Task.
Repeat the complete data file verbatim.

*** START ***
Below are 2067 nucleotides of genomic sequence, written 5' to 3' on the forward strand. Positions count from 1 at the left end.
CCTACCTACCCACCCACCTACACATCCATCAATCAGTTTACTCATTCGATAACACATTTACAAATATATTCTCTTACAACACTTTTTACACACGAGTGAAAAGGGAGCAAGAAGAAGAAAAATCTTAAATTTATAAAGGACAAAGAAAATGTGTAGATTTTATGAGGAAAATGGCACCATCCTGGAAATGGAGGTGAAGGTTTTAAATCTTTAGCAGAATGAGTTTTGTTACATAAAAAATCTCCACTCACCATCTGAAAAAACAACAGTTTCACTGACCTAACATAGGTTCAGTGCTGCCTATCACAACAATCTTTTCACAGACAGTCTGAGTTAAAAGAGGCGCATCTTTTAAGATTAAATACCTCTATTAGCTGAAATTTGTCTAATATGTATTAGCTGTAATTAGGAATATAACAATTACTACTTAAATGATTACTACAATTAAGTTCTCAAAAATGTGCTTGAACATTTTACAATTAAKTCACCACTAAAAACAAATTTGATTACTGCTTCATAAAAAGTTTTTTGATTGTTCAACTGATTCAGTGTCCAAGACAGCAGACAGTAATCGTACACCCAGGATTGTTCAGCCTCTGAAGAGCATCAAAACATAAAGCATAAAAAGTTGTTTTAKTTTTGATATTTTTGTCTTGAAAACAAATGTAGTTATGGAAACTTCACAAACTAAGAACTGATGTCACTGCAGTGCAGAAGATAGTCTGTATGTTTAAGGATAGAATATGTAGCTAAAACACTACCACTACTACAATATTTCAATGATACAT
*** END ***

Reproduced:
Below are 2067 nucleotides of genomic sequence, written 5' to 3' on the forward strand. Positions count from 1 at the left end.
CCTACCTACCCACCCACCTACACATCCATCAATCAGTTTACTCATTCGATAACACATTTACAAATATATTCTCTTACAACACTTTTTACACACGAGTGAAAAGGGAGCAAGAAGAAGAAAAATCTTAAATTTATAAAGGACAAAGAAAATGTGTAGATTTTATGAGGAAAATGGCACCATCCTGGAAATGGAGGTGAAGGTTTTAAATCTTTAGCAGAATGAGTTTTGTTACATAAAAAATCTCCACTCACCATCTGAAAAAACAACAGTTTCACTGACCTAACATAGGTTCAGTGCTGCCTATCACAACAATCTTTTCACAGACAGTCTGAGTTAAAAGAGGCGCATCTTTTAAGATTAAATACCTCTATTAGCTGAAATTTGTCTAATATGTATTAGCTGTAATTAGGAATATAACAATTACTACTTAAATGATTACTACAATTAAGTTCTCAAAAATGTGCTTGAACATTTTACAATTAAKTCACCACTAAAAACAAATTTGATTACTGCTTCATAAAAAGTTTTTTGATTGTTCAACTGATTCAGTGTCCAAGACAGCAGACAGTAATCGTACACCCAGGATTGTTCAGCCTCTGAAGAGCATCAAAACATAAAGCATAAAAAGTTGTTTTAKTTTTGATATTTTTGTCTTGAAAACAAATGTAGTTATGGAAACTTCACAAACTAAGAACTGATGTCACTGCAGTGCAGAAGATAGTCTGTATGTTTAAGGATAGAATATGTAGCTAAAACACTACCACTACTACAATATTTCAATGATACAT